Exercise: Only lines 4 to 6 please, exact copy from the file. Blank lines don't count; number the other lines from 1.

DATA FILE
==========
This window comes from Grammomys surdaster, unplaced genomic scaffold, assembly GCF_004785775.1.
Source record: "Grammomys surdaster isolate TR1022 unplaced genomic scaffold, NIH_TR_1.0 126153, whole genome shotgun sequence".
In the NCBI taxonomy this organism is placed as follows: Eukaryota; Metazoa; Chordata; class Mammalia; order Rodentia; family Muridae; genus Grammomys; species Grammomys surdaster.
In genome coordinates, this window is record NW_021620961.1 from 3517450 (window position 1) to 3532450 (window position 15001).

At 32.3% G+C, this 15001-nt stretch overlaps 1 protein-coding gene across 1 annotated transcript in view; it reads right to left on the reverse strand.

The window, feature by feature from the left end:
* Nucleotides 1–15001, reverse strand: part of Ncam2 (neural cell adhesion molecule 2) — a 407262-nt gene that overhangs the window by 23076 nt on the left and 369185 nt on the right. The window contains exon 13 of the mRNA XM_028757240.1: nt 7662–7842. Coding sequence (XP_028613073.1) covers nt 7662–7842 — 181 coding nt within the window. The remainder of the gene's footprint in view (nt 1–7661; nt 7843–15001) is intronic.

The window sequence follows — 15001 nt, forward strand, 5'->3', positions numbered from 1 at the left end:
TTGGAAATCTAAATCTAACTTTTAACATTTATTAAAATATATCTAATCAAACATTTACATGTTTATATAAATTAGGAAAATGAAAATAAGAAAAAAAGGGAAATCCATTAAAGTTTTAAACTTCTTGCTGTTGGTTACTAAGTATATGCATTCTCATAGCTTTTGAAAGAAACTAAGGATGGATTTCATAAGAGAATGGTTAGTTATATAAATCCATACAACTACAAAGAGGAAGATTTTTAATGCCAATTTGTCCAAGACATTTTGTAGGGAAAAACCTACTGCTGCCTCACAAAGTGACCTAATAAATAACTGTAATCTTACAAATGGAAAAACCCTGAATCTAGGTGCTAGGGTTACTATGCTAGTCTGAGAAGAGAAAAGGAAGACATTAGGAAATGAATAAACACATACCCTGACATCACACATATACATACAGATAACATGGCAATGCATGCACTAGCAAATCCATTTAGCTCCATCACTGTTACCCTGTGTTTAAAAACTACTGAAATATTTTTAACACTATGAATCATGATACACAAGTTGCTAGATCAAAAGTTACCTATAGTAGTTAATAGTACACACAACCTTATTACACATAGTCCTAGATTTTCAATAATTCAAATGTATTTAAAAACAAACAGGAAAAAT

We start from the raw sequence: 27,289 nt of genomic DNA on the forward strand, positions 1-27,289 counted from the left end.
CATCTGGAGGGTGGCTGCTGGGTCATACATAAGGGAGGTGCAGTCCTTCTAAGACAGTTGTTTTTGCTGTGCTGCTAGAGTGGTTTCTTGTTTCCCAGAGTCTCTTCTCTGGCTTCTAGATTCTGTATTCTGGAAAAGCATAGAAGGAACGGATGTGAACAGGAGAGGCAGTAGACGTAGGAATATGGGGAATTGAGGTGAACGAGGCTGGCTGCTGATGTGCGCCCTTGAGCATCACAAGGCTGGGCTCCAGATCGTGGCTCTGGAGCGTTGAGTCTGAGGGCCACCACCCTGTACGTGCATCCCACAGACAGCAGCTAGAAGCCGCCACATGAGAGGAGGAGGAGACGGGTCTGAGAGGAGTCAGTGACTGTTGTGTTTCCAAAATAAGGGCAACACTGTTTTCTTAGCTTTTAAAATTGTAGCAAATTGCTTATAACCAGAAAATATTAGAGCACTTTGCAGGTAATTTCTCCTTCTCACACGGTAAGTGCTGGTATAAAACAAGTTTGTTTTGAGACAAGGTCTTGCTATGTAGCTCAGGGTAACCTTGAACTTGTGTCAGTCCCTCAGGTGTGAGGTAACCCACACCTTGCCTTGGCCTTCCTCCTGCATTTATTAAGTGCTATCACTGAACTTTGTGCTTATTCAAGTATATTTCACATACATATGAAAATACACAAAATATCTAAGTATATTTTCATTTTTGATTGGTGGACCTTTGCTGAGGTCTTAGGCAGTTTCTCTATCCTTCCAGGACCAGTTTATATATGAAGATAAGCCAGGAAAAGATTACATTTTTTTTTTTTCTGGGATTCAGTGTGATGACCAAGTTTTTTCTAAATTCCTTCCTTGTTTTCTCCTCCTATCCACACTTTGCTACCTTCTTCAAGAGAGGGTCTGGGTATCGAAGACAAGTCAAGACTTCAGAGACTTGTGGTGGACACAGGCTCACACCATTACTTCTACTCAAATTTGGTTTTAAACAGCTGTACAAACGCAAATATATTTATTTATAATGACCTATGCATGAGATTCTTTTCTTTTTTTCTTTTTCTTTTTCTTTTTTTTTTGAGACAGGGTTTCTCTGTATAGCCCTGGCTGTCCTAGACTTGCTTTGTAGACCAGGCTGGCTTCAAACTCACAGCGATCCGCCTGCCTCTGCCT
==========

In genome coordinates, this window is record NW_021620961.1 from 3517450 (window position 1) to 3532450 (window position 15001).

At 32.3% G+C, this 15001-nt stretch overlaps 1 protein-coding gene across 1 annotated transcript in view; it reads right to left on the reverse strand.

The window, feature by feature from the left end: